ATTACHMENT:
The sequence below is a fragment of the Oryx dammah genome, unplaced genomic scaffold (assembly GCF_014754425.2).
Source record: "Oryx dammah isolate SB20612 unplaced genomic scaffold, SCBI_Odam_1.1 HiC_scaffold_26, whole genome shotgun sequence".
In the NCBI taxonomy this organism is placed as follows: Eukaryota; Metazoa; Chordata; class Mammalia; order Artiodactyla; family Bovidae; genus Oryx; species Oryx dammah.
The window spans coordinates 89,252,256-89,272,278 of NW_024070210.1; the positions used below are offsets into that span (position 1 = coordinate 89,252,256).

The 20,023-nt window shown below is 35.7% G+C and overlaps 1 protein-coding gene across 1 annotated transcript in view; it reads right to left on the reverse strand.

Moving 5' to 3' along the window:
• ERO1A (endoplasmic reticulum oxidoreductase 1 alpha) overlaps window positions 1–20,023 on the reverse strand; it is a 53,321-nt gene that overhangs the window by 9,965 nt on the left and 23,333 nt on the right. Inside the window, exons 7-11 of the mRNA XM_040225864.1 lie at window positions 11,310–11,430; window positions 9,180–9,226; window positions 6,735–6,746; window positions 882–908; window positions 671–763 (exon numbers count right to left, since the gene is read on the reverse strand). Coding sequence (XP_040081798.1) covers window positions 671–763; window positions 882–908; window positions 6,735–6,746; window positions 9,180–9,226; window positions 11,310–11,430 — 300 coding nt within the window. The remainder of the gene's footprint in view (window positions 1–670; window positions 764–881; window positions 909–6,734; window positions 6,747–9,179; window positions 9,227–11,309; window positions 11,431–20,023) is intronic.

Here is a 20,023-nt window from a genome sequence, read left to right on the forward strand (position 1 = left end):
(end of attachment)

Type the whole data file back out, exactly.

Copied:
The sequence below is a fragment of the Oryx dammah genome, unplaced genomic scaffold (assembly GCF_014754425.2).
Source record: "Oryx dammah isolate SB20612 unplaced genomic scaffold, SCBI_Odam_1.1 HiC_scaffold_26, whole genome shotgun sequence".
In the NCBI taxonomy this organism is placed as follows: Eukaryota; Metazoa; Chordata; class Mammalia; order Artiodactyla; family Bovidae; genus Oryx; species Oryx dammah.
The window spans coordinates 89,252,256-89,272,278 of NW_024070210.1; the positions used below are offsets into that span (position 1 = coordinate 89,252,256).

The 20,023-nt window shown below is 35.7% G+C and overlaps 1 protein-coding gene across 1 annotated transcript in view; it reads right to left on the reverse strand.

Moving 5' to 3' along the window:
• ERO1A (endoplasmic reticulum oxidoreductase 1 alpha) overlaps window positions 1–20,023 on the reverse strand; it is a 53,321-nt gene that overhangs the window by 9,965 nt on the left and 23,333 nt on the right. Inside the window, exons 7-11 of the mRNA XM_040225864.1 lie at window positions 11,310–11,430; window positions 9,180–9,226; window positions 6,735–6,746; window positions 882–908; window positions 671–763 (exon numbers count right to left, since the gene is read on the reverse strand). Coding sequence (XP_040081798.1) covers window positions 671–763; window positions 882–908; window positions 6,735–6,746; window positions 9,180–9,226; window positions 11,310–11,430 — 300 coding nt within the window. The remainder of the gene's footprint in view (window positions 1–670; window positions 764–881; window positions 909–6,734; window positions 6,747–9,179; window positions 9,227–11,309; window positions 11,431–20,023) is intronic.

Here is a 20,023-nt window from a genome sequence, read left to right on the forward strand (position 1 = left end):